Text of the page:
Saturday, February 17, 2007


This poem is inspired by the movie that I watched yesterday, Umrao Jaan (2006). The movie was about a woman whose life was "a saga of ill-fate." I never cried so much over a character; I cried even the day after watching it! One of the painful things to accept about the story was that it showed that in life, sometimes, there is no happily ever after, no matter how hard we wish for it. For someone who watches mainly happily ever after movies, you can imagine how deeply painful this movie was. But to feel pain is to know one is alive. Even more importantly, to feel pain is to know that one values life--In this sense, Umrao Jaan, who had every reason to despise life, cherished it. I admire that she could still kiss the ring that her beloved had given her, even though he wrongly accused her and married someone else. Moreover, upon seeing the man (now a leper) who sold her to a brothel, she could still ask God to forgive HER (for her bitterness, anger?). Umrao sang poetry. No, she became poetry.

I am the voice of a broken spirit.
My heart has become
a stone
in its cage,
and it rolls around
left to right to pinch my lungs—
robbing me of my breaths—
and up and down to irritate my mind—
making me a madwoman.
Its vengeful movements are a last illusion
of its beating pulses.

I am the voice of a broken spirit.
Night and day have become one—
there is no hope.
Most of the air has packed it bags and departed,
and I am choking
on the nothingness of me:
on the bitter memories of yesterdays
and on the empty memories of todays,
but not on tomorrows’; there are no more tomorrows.

I am the voice of a broken spirit.
You do not know where
I am coming from,
but my shattered bits are everywhere
around you.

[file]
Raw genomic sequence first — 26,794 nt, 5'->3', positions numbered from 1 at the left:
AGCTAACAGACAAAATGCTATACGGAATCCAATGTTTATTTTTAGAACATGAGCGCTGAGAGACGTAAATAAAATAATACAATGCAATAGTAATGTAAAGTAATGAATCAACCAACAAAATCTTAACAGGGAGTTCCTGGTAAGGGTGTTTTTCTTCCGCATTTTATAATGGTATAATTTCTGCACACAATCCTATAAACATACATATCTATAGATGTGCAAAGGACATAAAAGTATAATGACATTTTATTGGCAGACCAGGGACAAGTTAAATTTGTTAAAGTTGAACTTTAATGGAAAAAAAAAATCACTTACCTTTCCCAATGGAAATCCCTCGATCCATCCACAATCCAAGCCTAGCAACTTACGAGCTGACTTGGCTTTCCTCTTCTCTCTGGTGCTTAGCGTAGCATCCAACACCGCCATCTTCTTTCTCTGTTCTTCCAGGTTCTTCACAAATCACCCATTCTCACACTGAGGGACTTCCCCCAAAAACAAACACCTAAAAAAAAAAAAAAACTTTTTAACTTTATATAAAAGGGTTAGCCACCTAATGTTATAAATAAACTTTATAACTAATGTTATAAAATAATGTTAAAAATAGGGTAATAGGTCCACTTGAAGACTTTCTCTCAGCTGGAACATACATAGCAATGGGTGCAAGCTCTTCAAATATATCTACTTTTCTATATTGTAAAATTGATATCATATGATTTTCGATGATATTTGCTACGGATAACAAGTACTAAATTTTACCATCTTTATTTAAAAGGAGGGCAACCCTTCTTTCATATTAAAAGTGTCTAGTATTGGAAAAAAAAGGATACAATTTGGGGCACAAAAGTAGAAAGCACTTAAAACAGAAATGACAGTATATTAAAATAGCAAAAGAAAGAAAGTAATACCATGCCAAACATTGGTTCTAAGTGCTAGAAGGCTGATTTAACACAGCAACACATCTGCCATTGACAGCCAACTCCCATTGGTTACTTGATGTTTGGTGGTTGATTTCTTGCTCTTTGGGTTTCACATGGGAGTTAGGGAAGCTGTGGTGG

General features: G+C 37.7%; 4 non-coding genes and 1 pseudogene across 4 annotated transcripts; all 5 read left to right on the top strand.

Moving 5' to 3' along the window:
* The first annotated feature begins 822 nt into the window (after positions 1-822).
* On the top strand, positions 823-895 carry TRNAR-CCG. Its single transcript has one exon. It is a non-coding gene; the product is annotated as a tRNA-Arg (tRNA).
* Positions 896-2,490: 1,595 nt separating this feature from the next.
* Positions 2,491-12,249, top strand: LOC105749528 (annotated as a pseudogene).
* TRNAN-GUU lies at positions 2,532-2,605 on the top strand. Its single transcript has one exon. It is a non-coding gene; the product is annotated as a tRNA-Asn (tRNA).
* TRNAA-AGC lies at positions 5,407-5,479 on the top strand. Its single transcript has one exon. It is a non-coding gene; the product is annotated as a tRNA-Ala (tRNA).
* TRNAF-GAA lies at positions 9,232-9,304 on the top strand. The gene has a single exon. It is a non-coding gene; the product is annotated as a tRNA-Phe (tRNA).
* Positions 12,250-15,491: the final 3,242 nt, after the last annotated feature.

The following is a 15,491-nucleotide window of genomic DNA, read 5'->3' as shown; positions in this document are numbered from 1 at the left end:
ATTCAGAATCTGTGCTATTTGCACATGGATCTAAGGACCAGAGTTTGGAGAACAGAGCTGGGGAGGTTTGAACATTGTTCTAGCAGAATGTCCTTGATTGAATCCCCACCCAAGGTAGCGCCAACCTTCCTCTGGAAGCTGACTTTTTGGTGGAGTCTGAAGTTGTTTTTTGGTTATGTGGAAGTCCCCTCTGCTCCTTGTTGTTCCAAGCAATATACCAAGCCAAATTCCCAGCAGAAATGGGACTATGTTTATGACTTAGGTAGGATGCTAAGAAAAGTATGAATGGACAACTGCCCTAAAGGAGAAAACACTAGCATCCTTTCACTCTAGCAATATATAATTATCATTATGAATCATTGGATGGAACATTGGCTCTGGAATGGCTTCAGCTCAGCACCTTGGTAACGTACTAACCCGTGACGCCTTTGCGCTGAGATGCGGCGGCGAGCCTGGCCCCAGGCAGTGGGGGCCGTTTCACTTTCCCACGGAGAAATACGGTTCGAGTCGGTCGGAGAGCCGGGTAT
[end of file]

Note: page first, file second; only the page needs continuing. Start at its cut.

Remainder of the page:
Hear me as you forget me.
Dance as your dregs of life
become my choice gifts.

I am the voice of a broken spirit.
I am the pretty songbird
with a cut tongue.
My voice is but silence to you, for
I sing a dying song—
a suffocated song.
I am the voice of a broken spirit.
Mine is an everlasting voice
that dies every other moment.
Hear me as you shall hear me no more.

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Tuesday, February 13, 2007

Update on '07 resolutions

How are you doing in terms of carrying out your New Year resolutions? It is time to check (and it is the only time I'll prompt you to check) if you made a reasonable resolution. If you did not, do not quit the whole thing; just modify it to suit practicality. Where you stand on your resolution now can be a strong determinant of where you will be by the end of the year.

For me, I am particularly excited that I am sticking with my "exercise more" ideal. Because of friends' concerns for my safety, as well as my need to prevent boredom, I have stopped climbing the stairs in my apartment building as my exercise. Instead, I go to the gym. I was so refreshed by my daily, hourly stair climbing exercise, so much so that I motivated myself to take the relatively long walk from my home to the gym. At the gym, I have more options. I use the stair climber, the elliptical, another exercise machine that is a hybrid of the elliptical, and, on occasion, the treadmill. I am also incorporating some strength training into my routine. I try not to stay too long at the gym, however, no matter how tempting it might be. My motto is to work harder, not longer. My heart salutes me for the daily, exercise refreshment I give it. If you are not already making exercise a regular part of your week, it is not too late to start--do it for your heart.

Writing and reading are also going well. I am, however, running a tad behind in my reading goals (reading at least one book, biweekly), because I had to pause to prepare for the exam period we just had and because of a distraction (see news about my beads below). I, however, am catching up for that pause period—it is a good thing there is still about two weeks left of February. I know that exam time will always put a (temporary) pause on any of my other scheduled activities.

A bit of exciting news: my beads are no longer collecting in a bottle! I found my beaded jewelry maker--the same one who made my two, strong waist-beads. Because I had so many beads, he advised me to string the beads myself and then bring them back to him to do the finishing touch. So, I spent a lot of time stringing my beads. I remember that while listening and taking notes during a couple of my lectures, I was also diligently stringing my beads. Talk about multitasking! In the end, I was able to make eight waist-beads out of my collection of beads. Now I have the perfect set of waist-beads: a set of ten.

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